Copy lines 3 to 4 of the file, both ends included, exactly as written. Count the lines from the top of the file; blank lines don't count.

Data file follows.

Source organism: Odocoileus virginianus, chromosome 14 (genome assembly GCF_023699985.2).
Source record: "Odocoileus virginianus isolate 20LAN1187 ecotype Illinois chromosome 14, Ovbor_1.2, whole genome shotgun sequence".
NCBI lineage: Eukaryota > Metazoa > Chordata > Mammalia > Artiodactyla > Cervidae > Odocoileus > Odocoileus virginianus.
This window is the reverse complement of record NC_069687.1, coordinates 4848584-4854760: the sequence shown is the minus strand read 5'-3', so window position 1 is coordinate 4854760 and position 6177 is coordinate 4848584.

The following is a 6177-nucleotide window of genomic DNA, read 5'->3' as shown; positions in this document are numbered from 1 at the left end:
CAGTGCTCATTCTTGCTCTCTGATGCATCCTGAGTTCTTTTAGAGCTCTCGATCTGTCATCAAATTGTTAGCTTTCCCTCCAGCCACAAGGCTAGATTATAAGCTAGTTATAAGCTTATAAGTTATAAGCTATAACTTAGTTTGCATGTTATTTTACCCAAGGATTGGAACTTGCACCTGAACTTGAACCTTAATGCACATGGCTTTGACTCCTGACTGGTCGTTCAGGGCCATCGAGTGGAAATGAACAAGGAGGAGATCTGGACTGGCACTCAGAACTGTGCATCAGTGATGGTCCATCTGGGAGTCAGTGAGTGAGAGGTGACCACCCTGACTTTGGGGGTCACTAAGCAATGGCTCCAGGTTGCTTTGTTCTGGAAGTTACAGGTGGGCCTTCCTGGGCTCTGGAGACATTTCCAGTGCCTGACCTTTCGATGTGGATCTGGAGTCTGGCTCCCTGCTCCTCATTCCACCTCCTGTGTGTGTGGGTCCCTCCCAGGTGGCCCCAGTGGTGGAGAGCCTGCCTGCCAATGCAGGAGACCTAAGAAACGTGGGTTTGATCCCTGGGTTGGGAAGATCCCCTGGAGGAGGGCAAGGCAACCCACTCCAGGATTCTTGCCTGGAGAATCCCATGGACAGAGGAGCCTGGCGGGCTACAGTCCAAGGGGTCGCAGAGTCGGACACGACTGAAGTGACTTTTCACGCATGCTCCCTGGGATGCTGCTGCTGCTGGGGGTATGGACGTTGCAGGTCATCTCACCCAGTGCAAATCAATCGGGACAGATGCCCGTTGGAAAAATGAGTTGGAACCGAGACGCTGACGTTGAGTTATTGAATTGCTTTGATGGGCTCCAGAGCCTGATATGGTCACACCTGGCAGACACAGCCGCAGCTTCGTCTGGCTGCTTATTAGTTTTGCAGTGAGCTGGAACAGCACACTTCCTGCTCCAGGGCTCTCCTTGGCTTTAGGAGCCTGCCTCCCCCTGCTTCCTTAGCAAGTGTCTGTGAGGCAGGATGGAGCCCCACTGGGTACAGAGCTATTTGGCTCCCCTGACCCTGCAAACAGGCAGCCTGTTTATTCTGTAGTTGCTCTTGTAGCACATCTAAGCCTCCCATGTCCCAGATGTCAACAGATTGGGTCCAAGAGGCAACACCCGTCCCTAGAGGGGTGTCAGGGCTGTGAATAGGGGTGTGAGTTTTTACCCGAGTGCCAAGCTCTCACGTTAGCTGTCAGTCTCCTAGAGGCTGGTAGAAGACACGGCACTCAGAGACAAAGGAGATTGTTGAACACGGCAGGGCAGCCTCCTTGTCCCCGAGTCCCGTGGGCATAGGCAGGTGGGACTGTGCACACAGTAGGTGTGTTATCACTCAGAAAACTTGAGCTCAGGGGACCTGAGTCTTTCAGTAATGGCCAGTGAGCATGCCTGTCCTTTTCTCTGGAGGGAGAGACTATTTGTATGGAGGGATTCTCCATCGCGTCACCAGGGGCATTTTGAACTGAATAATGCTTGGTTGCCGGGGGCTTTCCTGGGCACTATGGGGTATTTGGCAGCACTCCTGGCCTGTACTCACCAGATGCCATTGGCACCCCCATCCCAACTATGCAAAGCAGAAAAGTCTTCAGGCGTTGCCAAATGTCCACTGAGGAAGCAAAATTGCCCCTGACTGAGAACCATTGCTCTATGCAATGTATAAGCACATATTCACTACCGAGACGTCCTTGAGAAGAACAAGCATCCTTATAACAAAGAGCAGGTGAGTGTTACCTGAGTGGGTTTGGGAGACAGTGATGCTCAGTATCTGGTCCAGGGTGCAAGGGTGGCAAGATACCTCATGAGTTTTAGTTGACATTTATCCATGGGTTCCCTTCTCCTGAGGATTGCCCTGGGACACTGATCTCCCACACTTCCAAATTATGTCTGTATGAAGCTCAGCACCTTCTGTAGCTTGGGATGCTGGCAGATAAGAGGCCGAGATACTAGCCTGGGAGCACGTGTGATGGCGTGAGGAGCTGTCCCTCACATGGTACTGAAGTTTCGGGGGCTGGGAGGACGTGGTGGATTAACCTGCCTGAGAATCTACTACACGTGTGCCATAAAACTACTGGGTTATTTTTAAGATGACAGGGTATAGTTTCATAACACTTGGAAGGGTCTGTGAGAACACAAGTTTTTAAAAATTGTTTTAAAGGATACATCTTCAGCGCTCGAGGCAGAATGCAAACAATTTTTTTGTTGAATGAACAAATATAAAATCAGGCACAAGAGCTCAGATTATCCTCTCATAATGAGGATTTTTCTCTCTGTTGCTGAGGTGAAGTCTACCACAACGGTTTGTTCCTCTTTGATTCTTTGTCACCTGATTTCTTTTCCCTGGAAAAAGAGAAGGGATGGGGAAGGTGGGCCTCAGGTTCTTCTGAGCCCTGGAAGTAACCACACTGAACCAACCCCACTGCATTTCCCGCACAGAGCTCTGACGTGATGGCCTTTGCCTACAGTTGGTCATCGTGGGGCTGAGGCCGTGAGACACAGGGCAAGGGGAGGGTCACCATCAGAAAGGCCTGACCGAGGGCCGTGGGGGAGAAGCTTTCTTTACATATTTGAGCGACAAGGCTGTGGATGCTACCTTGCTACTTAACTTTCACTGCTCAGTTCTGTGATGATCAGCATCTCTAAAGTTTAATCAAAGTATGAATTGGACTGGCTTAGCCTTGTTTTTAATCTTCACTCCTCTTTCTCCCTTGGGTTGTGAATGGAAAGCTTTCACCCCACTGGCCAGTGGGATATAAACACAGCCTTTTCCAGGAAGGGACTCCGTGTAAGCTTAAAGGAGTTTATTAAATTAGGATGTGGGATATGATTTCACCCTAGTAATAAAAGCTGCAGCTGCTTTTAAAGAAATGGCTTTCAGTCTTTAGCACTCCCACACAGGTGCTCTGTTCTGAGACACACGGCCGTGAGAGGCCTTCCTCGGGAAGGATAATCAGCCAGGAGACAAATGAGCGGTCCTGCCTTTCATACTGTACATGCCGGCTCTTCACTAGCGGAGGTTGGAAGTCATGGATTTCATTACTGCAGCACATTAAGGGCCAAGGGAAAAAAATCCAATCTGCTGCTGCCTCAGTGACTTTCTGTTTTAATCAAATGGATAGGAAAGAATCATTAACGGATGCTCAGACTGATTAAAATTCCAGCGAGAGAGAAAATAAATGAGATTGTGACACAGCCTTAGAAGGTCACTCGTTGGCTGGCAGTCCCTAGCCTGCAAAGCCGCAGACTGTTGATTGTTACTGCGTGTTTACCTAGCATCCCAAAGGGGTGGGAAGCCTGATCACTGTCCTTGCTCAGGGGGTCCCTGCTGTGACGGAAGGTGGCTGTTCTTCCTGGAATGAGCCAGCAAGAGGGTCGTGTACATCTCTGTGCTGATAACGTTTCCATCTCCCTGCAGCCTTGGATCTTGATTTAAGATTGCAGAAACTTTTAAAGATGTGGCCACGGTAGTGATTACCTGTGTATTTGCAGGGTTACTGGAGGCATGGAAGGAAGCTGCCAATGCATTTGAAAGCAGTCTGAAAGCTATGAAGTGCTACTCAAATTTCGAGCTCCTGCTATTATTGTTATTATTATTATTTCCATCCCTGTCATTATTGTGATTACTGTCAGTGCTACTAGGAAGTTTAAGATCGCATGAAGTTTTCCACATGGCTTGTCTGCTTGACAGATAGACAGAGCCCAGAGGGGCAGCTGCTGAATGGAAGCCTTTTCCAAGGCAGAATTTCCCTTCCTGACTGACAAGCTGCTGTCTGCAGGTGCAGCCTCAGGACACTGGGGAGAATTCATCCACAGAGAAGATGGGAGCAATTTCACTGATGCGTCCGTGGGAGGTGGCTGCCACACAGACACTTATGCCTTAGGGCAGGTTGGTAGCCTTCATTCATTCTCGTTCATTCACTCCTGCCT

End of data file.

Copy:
NCBI lineage: Eukaryota > Metazoa > Chordata > Mammalia > Artiodactyla > Cervidae > Odocoileus > Odocoileus virginianus.
This window is the reverse complement of record NC_069687.1, coordinates 4848584-4854760: the sequence shown is the minus strand read 5'-3', so window position 1 is coordinate 4854760 and position 6177 is coordinate 4848584.